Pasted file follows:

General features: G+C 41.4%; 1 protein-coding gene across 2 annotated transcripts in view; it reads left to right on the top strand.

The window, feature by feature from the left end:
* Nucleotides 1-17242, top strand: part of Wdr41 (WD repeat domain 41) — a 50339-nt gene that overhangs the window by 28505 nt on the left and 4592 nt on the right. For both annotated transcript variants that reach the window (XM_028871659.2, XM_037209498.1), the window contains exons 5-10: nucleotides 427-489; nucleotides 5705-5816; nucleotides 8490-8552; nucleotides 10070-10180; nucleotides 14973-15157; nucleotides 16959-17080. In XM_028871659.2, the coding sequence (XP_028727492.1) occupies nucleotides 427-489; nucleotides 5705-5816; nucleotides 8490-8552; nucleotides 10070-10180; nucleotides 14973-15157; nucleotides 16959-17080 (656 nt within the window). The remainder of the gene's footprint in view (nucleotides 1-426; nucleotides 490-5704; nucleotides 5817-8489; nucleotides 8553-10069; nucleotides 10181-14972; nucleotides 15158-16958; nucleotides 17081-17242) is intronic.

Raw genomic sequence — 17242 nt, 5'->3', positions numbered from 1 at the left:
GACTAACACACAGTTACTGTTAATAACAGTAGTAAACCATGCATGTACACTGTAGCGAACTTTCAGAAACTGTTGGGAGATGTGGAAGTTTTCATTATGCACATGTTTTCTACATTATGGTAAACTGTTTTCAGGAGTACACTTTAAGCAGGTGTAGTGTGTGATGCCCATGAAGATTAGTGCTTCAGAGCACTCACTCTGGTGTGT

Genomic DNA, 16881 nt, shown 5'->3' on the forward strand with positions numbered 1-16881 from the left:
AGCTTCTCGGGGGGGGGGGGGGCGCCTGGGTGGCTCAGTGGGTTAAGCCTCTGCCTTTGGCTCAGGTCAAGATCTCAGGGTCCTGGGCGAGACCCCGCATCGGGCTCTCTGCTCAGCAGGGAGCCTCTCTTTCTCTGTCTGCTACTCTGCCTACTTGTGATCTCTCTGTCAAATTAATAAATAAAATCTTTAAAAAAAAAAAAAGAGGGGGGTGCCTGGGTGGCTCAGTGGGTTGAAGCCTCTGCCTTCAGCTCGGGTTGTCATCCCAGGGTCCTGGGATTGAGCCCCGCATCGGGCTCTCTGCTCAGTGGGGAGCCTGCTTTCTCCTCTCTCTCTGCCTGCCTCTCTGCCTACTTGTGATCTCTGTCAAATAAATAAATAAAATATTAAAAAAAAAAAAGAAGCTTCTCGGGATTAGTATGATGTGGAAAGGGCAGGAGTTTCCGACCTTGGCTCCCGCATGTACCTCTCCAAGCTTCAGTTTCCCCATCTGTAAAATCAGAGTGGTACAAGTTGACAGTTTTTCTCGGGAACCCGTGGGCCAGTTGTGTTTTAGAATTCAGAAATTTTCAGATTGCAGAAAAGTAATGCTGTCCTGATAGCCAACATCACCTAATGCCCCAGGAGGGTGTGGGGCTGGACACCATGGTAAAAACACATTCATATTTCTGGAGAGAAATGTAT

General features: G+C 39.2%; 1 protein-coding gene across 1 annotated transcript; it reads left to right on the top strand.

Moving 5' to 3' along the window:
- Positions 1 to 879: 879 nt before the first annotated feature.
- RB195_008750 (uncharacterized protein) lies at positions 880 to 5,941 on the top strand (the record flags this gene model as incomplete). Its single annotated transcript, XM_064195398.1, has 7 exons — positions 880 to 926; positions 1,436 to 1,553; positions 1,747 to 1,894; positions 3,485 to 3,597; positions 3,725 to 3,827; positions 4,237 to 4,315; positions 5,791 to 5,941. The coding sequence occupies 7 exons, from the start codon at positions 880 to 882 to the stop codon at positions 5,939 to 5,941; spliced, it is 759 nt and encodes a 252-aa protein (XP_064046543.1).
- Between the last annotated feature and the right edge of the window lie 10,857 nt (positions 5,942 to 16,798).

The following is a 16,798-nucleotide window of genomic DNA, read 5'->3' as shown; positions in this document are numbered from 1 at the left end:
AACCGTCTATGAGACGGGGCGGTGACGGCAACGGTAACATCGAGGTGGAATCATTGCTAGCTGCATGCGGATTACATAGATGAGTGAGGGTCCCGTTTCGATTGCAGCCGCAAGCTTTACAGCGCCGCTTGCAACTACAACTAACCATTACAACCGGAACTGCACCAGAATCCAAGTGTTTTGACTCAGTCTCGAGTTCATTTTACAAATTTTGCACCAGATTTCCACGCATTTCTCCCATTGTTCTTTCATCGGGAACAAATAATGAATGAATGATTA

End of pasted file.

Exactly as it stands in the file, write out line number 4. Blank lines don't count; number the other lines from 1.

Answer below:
Raw genomic sequence — 17242 nt, 5'->3', positions numbered from 1 at the left: